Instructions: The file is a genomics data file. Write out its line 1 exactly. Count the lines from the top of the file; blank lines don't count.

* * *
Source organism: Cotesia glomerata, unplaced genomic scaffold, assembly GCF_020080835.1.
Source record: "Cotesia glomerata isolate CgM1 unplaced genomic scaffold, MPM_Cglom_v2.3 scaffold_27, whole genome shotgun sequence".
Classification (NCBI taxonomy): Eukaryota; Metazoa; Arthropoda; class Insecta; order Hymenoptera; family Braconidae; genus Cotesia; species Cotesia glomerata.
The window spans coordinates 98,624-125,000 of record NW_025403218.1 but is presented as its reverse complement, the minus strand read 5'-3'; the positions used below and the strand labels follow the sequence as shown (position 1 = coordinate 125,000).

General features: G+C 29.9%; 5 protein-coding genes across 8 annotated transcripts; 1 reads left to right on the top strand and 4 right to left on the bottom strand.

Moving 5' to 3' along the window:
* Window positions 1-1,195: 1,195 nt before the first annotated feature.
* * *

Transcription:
Source organism: Cotesia glomerata, unplaced genomic scaffold, assembly GCF_020080835.1.